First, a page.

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Livin' La Vida- Laos!

When you picture a holiday in South-East Asia, you would likely conjure up an image of crashing waves, beach cafes, throngs of tourists, glinting skyscrapers and lunch menus dominated by seafood.

Laos on the other hand, is land-locked, not overcrowded by tourists, wears a charming old-world filter, and supports a booming vegan food scene.

Present day Laos, dates back to the 14th century kingdom Lan Xang, or the land of a million elephants. Laotian history and culture are intertwined with the Mekong. Home to one of the world’s largest fisheries, the mighty river is Asia’s most important river, that binds as much as it divides (figuratively and geographically) the countries that are dependent on it.

Much like the temperamental river that ebbs and flows with changing seasons, the Laos experience can vary based on when you visit. September to February is ideal, if you want fair weather, a friendly sun and deliciously green rice fields, ripe for harvest.

June to August is uncomfortably humid, and hot. March-April is crop burning season in Laos, Vietnam, and Thailand –An omnipresent, sepia smog severely impacts visibility. The air and earth are thick with crumbling crisps of charred crop stubble. It’s also a health hazard - you will have to call upon the old faithful N-95 mask to breathe normally.


The Laotian capital is home to an astounding number of temples, in bright hues of gold and silver. Fortunately for the confused tourist, they are concentrated within a 3 km radius. For a quick circuit, visit Pha That, with its spectacular golden dome, Wat Si Saket, and Wat Xieng Thong. Sunsets in Vientiane are best experienced at Patuxay, a war memorial built in memory of fallen WWII soldiers and commemorating independence from France (Eerily enough, it bears resemblance to the Arc Du Triomphe).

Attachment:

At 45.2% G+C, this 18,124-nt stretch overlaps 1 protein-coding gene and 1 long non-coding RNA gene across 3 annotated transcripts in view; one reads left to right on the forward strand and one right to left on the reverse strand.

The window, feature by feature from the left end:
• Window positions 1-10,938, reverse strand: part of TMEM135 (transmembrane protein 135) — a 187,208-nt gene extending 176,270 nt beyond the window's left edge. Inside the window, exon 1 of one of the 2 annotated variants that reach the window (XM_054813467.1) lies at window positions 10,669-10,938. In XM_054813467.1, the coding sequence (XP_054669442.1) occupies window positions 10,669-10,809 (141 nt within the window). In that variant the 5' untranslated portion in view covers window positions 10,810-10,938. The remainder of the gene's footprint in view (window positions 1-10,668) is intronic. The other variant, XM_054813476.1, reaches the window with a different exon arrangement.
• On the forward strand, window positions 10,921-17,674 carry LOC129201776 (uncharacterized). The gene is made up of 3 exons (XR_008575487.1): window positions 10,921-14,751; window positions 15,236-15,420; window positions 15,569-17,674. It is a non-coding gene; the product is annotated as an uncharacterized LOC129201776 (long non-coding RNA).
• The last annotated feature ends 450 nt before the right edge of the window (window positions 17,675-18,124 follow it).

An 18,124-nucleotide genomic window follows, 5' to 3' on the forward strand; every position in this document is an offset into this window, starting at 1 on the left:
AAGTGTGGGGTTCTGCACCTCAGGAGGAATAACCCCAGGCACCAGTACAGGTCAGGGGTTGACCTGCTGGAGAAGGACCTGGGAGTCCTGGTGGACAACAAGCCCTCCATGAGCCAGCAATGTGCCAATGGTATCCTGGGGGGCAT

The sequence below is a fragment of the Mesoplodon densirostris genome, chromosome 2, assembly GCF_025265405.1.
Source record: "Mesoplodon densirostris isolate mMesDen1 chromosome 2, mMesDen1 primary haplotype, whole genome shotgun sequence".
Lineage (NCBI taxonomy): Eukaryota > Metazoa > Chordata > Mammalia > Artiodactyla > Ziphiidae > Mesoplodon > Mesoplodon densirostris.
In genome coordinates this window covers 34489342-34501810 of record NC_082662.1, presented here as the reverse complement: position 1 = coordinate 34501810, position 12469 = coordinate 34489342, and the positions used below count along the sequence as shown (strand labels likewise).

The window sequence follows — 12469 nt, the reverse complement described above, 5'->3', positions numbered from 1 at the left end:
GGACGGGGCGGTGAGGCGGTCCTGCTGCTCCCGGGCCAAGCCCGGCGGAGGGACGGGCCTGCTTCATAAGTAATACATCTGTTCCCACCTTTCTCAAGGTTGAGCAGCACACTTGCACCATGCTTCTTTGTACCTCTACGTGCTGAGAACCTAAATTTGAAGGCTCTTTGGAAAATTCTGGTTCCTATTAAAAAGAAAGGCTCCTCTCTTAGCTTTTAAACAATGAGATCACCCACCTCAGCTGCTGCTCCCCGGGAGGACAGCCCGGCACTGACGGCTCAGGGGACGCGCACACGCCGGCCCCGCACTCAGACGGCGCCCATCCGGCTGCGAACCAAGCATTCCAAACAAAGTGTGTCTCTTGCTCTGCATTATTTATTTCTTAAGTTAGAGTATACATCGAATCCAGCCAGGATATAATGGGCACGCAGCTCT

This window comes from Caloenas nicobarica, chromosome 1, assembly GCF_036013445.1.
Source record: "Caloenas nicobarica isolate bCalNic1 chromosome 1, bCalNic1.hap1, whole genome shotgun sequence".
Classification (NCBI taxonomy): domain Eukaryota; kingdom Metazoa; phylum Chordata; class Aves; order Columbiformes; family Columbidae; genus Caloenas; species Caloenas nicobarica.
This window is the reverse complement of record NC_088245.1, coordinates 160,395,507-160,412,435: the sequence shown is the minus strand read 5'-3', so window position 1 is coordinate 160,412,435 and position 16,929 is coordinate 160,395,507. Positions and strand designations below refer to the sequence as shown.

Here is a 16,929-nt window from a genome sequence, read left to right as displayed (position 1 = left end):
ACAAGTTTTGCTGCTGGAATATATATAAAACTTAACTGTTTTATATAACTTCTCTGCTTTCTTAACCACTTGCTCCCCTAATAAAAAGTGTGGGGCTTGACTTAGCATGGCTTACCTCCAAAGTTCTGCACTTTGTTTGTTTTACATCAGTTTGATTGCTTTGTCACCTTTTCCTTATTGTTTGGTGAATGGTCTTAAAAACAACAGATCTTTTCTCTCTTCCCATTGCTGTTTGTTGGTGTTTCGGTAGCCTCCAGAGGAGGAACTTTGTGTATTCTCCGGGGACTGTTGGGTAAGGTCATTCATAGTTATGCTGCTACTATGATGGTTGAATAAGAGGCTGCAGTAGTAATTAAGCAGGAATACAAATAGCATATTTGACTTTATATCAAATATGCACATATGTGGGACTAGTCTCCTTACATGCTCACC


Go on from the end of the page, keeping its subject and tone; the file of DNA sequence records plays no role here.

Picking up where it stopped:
Food in Vientiane is an experience by itself. As a well-connected and affordable capital city there are unlimited options. Downtown Vientiane has cafes, juice bars, bakeries, hole-in-the-wall places and fine dining

For simple local food, you must head to the Night Market. The long-winding market runs right along the shimmering Mekong. If you sit down to catch your breath ( and calculate how much you spent on shopping in the market), you will see the soft lights of Laos on one side, and right across the river, the twinkling lights of Thailand.

Travel between the main cities of Laos is now much simpler. The new Laos China Railway pierces straight through the heart of the mountains of Laos, slicing down travel time between Vientiane, Vang Vieng and Luang Prabang. At the time of our visit in early 2023, booking tickets online was not possible, check with your hotel if you need help booking.

Vang Vieng

The poster child for backpacking, this town was once notorious for tubing. You would rent a tube to cruise down the Nam Song River, except that the cruise had a very specific purpose. The banks of the river were exploding with make-shift bars, and by late evening the river would turn into a liberal, dynamic pub crawl. A mounting number of accidents prompted stricter regulations since the 2010s, and this scene is much more muted now.

Fortunately, there is a lot more to experience in Vang Vieng. The city is a quirky maze, rickety bridges masquerade as roads. Each neighbourhood hums along with its own peculiar energy. The city boasts of some legendary restaurants. Stop by Viman – an eclectic German/Thai/Laotian café. This one-man show serves up a Thai green curry that's better than anything we've had in Thailand. Then there's Crab ‘d’Or - a fine dining experience by the river bank- unassuming during day time, and magical at night. If you want lunch on the go, grab a sandwich from the scores of pushcarts – soft, fluffy bread, with a filling of everything scrumptious – heaps of fresh butter, eggs, avocado, lettuce, tomatoes, meat... you name it!